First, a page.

Alaskan Voices on Climate Change: Tristan Glowa, A College Climate Organizer

This article is part of a series in which those who call Alaska home are speaking their minds about climate change.

You can make your voice heard on these issues!  Alaska’s own Senator Murkowski is the Chair of the Senate Energy and Natural Resources Committee.  Tell her to act on climate change by signing our petition, sending a letter we’ve written, or contacting her yourself.  Her office can be reached at 202-224-6665, by mail at 709 Hart Senate Building, Washington, D.C. 20510, or through this contact form.


My name is Tristan Glowa, and I am proudly from Fairbanks, Alaska. I now attend school in New Haven, CT, where I am a member of the Yale College Class of 2018 and organize with the fossil fuel divestment campaign, Fossil Free Yale.

I got my start in community activism through involvement with sustainability initiatives early in high school. Exceptional science education in Fairbanks public schools left me concerned about the issues my generation would be facing, from non-renewable resource depletion to environmental degradation and more than anything, the massive challenge of human-caused climate disruption.

The science solidly insists that, in order for the planet to maintain a stable temperature, the vast majority of the world’s fossil fuel reserves must stay underground.

Though these issues seemed incredibly pressing, I felt isolated in my concern– until I got involved with my school’s student-run recycling program. I saw that the precedent for creating sustainable institutions had come from those who had taken initiative and organized their communities for change. With the help of role-models and peers at Alaska Youth for Environmental Action, I decided I also needed to take on this mantle. As high school students, my friends and I organized youth for action in our democratic process on recycling and sustainability, air quality solutions, and for protecting our state’s salmon resources.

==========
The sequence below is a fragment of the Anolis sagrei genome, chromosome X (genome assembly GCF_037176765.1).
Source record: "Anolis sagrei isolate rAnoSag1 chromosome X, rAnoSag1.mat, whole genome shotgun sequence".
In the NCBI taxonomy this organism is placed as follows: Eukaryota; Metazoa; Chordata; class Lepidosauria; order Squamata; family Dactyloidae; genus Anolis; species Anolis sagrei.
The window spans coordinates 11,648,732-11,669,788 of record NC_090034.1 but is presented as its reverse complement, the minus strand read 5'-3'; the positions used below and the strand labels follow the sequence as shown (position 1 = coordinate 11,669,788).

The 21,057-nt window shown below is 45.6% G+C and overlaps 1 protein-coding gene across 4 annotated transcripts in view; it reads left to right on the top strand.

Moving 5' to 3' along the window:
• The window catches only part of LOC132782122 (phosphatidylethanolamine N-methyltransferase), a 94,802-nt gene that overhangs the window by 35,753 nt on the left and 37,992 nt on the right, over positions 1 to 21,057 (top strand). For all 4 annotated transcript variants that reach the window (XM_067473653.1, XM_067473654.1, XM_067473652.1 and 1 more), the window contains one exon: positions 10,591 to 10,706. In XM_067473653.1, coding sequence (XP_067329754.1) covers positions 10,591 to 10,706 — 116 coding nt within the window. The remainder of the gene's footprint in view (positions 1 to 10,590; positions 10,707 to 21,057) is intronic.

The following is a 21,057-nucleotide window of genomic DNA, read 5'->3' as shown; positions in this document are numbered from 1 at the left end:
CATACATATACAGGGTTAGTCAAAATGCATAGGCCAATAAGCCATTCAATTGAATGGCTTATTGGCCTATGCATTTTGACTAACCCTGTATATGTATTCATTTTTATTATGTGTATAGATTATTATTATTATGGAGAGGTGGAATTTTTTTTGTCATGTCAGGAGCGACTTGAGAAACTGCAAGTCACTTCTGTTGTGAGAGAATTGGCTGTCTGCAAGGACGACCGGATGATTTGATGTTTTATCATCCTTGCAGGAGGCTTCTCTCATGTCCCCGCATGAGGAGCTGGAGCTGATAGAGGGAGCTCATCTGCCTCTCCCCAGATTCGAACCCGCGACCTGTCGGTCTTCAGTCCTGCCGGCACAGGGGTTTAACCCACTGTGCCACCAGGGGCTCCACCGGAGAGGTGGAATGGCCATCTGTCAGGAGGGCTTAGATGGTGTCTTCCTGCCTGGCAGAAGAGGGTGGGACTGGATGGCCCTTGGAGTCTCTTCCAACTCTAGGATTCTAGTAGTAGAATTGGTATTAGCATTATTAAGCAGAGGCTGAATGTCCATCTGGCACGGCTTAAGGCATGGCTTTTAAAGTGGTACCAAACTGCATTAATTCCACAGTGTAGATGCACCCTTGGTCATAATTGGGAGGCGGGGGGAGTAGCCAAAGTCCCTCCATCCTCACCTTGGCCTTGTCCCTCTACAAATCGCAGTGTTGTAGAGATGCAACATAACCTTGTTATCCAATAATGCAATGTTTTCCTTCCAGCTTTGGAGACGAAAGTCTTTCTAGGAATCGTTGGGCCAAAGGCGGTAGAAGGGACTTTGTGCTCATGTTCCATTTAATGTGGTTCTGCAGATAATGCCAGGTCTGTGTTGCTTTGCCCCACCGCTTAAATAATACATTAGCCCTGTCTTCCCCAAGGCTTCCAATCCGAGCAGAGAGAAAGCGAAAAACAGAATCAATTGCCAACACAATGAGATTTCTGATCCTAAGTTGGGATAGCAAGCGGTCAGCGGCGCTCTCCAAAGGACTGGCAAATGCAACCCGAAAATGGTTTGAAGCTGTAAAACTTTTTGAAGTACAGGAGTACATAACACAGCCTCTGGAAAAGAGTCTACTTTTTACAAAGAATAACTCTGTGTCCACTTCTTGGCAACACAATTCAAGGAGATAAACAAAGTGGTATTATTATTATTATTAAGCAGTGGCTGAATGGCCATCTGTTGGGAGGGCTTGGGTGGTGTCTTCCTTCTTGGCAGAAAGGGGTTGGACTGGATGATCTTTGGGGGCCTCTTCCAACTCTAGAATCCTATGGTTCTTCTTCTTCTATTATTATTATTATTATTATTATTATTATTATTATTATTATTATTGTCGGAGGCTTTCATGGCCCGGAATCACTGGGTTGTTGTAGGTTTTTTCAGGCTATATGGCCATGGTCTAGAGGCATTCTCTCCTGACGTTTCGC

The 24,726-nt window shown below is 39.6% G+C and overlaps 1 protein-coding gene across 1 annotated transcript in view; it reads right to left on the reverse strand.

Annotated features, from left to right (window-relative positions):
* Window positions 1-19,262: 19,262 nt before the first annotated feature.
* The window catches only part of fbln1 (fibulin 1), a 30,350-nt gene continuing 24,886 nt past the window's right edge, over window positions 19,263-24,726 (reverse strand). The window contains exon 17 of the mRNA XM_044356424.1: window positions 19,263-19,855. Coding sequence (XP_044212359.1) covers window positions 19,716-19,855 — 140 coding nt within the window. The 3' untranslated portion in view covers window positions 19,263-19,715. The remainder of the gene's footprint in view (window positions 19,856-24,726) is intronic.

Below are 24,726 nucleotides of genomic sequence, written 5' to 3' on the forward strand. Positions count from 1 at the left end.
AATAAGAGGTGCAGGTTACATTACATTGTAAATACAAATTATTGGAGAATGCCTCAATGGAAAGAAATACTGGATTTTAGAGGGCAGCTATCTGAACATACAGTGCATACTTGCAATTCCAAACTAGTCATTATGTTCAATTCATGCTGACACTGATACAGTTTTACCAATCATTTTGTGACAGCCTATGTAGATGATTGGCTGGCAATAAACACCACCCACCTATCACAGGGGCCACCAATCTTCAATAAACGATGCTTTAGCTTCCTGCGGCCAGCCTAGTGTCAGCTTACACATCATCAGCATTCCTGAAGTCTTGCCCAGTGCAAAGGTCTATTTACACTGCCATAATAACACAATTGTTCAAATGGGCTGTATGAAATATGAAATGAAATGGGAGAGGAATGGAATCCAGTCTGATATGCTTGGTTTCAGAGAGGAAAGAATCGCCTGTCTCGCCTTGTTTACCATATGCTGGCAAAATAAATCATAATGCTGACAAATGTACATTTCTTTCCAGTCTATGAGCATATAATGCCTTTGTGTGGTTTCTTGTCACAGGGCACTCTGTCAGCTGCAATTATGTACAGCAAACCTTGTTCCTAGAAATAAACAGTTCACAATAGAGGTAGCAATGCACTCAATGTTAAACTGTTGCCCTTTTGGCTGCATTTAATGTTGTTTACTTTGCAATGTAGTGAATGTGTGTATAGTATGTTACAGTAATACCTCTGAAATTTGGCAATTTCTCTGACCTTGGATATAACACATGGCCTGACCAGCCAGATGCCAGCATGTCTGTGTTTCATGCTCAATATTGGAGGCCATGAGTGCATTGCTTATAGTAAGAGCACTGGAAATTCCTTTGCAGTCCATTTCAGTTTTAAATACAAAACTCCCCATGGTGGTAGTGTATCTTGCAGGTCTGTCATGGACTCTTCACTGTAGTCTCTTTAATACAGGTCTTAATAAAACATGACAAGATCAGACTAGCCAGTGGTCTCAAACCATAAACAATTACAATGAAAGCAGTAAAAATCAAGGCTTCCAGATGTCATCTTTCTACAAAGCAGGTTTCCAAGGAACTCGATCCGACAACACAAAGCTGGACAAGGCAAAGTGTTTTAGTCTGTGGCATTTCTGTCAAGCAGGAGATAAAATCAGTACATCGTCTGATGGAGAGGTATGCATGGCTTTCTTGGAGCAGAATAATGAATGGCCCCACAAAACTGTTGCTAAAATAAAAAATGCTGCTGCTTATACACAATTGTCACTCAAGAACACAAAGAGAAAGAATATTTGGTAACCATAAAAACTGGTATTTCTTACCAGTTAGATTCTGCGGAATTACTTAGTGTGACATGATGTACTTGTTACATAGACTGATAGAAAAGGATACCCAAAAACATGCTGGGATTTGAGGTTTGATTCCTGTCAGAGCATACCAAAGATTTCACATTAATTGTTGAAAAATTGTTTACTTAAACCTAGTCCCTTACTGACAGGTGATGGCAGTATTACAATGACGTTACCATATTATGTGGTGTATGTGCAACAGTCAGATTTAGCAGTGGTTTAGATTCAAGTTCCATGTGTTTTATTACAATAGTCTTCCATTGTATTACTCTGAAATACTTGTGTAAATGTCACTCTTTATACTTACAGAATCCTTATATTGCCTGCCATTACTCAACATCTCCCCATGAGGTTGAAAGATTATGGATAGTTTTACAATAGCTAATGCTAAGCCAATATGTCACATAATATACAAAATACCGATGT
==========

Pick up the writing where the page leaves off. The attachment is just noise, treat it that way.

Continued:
The looming topic of climate change never went away, however, and the lack of conversation in Alaska felt stifling. Despite the increasingly visible impacts of climate change in our Arctic state, especially disrupting many Alaska Native ways of life, we were failing to openly discuss the culprit: the greenhouse gas emissions from fossil fuel energy, enabled by the oil industry at the heart of our state’s economy.

The reluctance to have a conversation makes sense; oil profits have undeniably raised Alaskans’ standard of living, as well as provided the education and opportunities that folks like myself have benefitted from. Nevertheless, the science solidly insists that, in order for the planet to maintain a stable temperature, the vast majority of the world’s fossil fuel reserves must stay underground. Arctic ocean oil extraction, for instance, was identified by a prominent Nature study as incompatible with a 2°C temperature rise that has been agreed upon as the largest permissible warming by the UN.


This is me speaking at a divestment rally at my school.

I knew, going into Yale, that fossil fuel divestment would be my priority. The business model of these companies, so closely tied to my state’s economy, must be called into question. Though I have been dependent on fossil fuel products and money for my entire life, this industry has purposefully blocked climate action, preventing legislation to spur a transformation to a low-carbon energy system and seeding a media system of climate denial. This is to say nothing of the environmental and social devastation caused by companies every step along the way, from extraction to transportation to burning.

It is clear that the fossil fuel industry cannot sit as the core economic driver for Alaska anymore– this much is apparent from the fiscal havoc our state currently faces from volatile oil prices, but with a serious analysis of the climate crisis, our situation is much more urgent than we are acknowledging.

But I am not involved in fossil fuel divestment simply say no to the fossil fuel economy that has been the backbone of economic development in our state. Young people, especially, are rising in the climate justice movement worldwide to demand a new economy. To meaningfully address climate change, Alaska needs new answers to how we can build a thriving economy in a sustainable way. The path forward calls for an era of creativity and civic engagement to find ways to meet our needs. This is what I am committed to helping to build.


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